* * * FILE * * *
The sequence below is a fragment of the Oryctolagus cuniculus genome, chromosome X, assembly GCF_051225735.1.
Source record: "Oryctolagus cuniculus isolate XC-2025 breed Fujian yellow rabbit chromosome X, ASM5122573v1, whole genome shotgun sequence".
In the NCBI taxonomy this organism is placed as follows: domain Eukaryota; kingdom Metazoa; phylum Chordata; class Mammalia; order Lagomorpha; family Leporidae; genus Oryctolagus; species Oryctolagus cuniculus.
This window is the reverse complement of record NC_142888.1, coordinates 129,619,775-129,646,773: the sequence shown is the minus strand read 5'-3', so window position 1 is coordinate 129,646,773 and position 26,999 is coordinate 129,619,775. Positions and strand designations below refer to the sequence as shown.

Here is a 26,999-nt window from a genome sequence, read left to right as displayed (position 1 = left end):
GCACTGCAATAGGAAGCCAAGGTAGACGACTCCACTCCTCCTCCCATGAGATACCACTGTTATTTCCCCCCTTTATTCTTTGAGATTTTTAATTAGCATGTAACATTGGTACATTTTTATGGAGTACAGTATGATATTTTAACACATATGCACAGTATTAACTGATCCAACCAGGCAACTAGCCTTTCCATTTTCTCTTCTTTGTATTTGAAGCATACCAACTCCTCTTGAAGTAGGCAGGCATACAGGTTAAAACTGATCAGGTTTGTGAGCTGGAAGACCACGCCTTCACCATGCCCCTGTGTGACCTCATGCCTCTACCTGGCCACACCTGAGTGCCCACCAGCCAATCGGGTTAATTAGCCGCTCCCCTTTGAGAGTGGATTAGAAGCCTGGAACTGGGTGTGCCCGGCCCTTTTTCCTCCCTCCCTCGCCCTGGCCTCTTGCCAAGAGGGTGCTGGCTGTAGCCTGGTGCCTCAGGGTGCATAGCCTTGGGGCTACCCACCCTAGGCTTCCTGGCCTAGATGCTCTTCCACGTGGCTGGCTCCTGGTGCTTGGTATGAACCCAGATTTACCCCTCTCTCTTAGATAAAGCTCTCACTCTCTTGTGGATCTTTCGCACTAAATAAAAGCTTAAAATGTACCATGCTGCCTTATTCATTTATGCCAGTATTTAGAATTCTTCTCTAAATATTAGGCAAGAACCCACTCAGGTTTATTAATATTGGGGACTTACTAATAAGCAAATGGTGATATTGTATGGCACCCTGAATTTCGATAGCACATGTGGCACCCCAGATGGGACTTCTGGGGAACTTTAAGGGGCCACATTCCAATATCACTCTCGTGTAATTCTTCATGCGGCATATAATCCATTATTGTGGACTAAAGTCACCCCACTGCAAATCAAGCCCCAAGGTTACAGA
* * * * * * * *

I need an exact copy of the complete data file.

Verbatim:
The sequence below is a fragment of the Oryctolagus cuniculus genome, chromosome X, assembly GCF_051225735.1.
Source record: "Oryctolagus cuniculus isolate XC-2025 breed Fujian yellow rabbit chromosome X, ASM5122573v1, whole genome shotgun sequence".
In the NCBI taxonomy this organism is placed as follows: domain Eukaryota; kingdom Metazoa; phylum Chordata; class Mammalia; order Lagomorpha; family Leporidae; genus Oryctolagus; species Oryctolagus cuniculus.
This window is the reverse complement of record NC_142888.1, coordinates 129,619,775-129,646,773: the sequence shown is the minus strand read 5'-3', so window position 1 is coordinate 129,646,773 and position 26,999 is coordinate 129,619,775. Positions and strand designations below refer to the sequence as shown.

Here is a 26,999-nt window from a genome sequence, read left to right as displayed (position 1 = left end):
GCACTGCAATAGGAAGCCAAGGTAGACGACTCCACTCCTCCTCCCATGAGATACCACTGTTATTTCCCCCCTTTATTCTTTGAGATTTTTAATTAGCATGTAACATTGGTACATTTTTATGGAGTACAGTATGATATTTTAACACATATGCACAGTATTAACTGATCCAACCAGGCAACTAGCCTTTCCATTTTCTCTTCTTTGTATTTGAAGCATACCAACTCCTCTTGAAGTAGGCAGGCATACAGGTTAAAACTGATCAGGTTTGTGAGCTGGAAGACCACGCCTTCACCATGCCCCTGTGTGACCTCATGCCTCTACCTGGCCACACCTGAGTGCCCACCAGCCAATCGGGTTAATTAGCCGCTCCCCTTTGAGAGTGGATTAGAAGCCTGGAACTGGGTGTGCCCGGCCCTTTTTCCTCCCTCCCTCGCCCTGGCCTCTTGCCAAGAGGGTGCTGGCTGTAGCCTGGTGCCTCAGGGTGCATAGCCTTGGGGCTACCCACCCTAGGCTTCCTGGCCTAGATGCTCTTCCACGTGGCTGGCTCCTGGTGCTTGGTATGAACCCAGATTTACCCCTCTCTCTTAGATAAAGCTCTCACTCTCTTGTGGATCTTTCGCACTAAATAAAAGCTTAAAATGTACCATGCTGCCTTATTCATTTATGCCAGTATTTAGAATTCTTCTCTAAATATTAGGCAAGAACCCACTCAGGTTTATTAATATTGGGGACTTACTAATAAGCAAATGGTGATATTGTATGGCACCCTGAATTTCGATAGCACATGTGGCACCCCAGATGGGACTTCTGGGGAACTTTAAGGGGCCACATTCCAATATCACTCTCGTGTAATTCTTCATGCGGCATATAATCCATTATTGTGGACTAAAGTCACCCCACTGCAAATCAAGCCCCAAGGTTACAGA